I have been tweeting on Twitter (my call sign is addedvalueth) for the last two weeks, wondering why a grown-up would share mundane parts of his personal life ("heading to sleep") with complete strangers on the other end of a computer or handheld. And why anyone would want to read aforementioned drivel.
Donations to The Salvation Army's iconic red kettles set a new national record of $130 million in 2008, surpassing the previous record of $118 million set in 2007. The $130 million raised represents a 10 percent growth in donations year-over-year — the largest one-year jump since 1997.
Yesterday, the mother of a sick child Googled the name of a devastating disease. She got thousands of results, but the ones that interested her the most were links to your organization’s Web site; two stories from the national media; a handful of online support groups for patients and their families; a general health Web site with online communities dedicated to the disease; and one site focused exclusively on a heartsick father’s negative experience with an operator on your organization’s support line.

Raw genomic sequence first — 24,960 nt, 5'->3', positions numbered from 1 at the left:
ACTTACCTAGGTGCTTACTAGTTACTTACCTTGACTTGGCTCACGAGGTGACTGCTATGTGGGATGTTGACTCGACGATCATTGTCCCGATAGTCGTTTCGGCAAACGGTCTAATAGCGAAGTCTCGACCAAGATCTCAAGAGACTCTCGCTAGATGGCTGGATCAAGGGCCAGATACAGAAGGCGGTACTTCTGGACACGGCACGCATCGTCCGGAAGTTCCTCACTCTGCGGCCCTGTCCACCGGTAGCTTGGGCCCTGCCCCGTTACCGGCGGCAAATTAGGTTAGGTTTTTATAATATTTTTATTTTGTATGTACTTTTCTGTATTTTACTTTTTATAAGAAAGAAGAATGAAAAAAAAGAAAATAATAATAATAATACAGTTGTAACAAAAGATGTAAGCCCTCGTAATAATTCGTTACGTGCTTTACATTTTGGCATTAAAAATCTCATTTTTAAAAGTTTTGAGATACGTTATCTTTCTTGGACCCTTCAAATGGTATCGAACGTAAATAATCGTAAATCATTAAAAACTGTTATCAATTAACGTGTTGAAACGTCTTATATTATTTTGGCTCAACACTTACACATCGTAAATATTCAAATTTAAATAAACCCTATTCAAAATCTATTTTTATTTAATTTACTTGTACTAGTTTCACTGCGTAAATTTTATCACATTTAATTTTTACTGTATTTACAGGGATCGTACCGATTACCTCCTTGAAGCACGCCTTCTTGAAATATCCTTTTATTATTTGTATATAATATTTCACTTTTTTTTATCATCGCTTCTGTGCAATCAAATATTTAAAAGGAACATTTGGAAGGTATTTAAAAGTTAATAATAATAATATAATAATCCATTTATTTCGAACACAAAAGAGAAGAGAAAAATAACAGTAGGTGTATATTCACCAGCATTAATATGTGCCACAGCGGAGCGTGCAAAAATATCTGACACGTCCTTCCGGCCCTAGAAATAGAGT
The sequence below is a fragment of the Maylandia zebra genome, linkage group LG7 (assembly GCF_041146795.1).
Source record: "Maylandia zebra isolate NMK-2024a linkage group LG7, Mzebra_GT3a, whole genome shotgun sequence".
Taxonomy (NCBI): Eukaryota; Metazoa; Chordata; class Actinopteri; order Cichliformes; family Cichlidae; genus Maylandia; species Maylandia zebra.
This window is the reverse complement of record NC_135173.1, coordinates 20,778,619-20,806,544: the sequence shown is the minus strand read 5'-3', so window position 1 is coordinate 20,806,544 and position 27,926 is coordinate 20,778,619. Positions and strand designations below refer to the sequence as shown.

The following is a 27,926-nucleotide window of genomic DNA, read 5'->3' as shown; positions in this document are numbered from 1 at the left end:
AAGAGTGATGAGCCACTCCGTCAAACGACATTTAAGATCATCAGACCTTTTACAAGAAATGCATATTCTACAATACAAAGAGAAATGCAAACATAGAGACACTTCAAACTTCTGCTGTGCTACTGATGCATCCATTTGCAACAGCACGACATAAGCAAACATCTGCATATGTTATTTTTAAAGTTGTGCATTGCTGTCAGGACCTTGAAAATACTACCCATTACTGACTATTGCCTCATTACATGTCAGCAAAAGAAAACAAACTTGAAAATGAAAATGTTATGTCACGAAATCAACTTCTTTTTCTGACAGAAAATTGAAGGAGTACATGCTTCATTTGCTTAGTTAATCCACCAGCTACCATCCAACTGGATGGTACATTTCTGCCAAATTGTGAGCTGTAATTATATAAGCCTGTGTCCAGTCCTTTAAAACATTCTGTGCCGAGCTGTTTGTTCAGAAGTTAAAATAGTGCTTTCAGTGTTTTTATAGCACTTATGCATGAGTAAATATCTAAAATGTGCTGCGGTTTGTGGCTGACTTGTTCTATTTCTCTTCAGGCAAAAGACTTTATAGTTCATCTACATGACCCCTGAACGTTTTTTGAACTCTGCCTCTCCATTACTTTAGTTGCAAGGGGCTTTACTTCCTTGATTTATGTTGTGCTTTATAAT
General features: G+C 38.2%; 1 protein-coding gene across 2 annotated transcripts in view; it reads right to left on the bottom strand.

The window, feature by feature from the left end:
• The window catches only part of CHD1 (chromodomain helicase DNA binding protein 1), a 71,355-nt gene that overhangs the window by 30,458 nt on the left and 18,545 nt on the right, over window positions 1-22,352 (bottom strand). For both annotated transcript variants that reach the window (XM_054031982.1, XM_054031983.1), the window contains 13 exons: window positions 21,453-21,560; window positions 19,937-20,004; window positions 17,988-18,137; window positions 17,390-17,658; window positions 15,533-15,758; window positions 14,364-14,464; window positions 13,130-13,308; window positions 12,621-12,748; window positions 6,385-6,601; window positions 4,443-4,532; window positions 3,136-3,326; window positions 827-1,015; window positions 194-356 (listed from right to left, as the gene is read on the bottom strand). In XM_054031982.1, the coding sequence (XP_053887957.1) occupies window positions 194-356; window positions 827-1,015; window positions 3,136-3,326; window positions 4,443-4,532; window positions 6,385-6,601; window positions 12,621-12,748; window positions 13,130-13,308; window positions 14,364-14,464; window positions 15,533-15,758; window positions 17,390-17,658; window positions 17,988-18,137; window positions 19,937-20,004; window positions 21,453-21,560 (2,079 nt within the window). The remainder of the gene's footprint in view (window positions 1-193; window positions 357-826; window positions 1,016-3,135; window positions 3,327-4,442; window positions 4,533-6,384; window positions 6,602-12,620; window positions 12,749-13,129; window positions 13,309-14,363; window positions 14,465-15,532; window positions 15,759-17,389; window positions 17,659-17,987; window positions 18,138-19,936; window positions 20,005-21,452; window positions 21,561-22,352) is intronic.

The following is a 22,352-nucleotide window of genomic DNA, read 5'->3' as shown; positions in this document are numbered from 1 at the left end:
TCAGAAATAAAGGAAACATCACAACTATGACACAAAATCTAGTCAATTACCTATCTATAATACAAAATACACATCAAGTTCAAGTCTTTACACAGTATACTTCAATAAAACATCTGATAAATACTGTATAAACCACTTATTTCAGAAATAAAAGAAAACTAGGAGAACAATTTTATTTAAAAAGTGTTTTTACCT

In the past three years, developments in social networking and internet applications have begun providing internet users with more opportunities for sharing short updates about themselves, their lives, and their whereabouts online. Users may post messages about their status, their moods, their location and other tidbits on social networks and blogging sites, or on applications for sending out short messages to networks of friends like Twitter, Yammer and others.
For the first time ever, Internet users around the world are invited to participate in Joel Comm’s Live Twitter Power Tweet-a-Thon 2009 on Thursday, February 19, 2009 from 12 noon to 12 midnight (EST). Donations through the Tweet-a-Thon will be raised for WaterIsLife.com, a project of Hearts and Hands International, a non-profit organization that provides clean water solutions to those in developing nations. The Tweet-a-Thon will be broadcast from the official site.
Organizers of the 24-hour global fund-raising effort known as Twestival are still counting the cash they raised Thursday for charity: water, which works to provide clean drinking water to developing countries.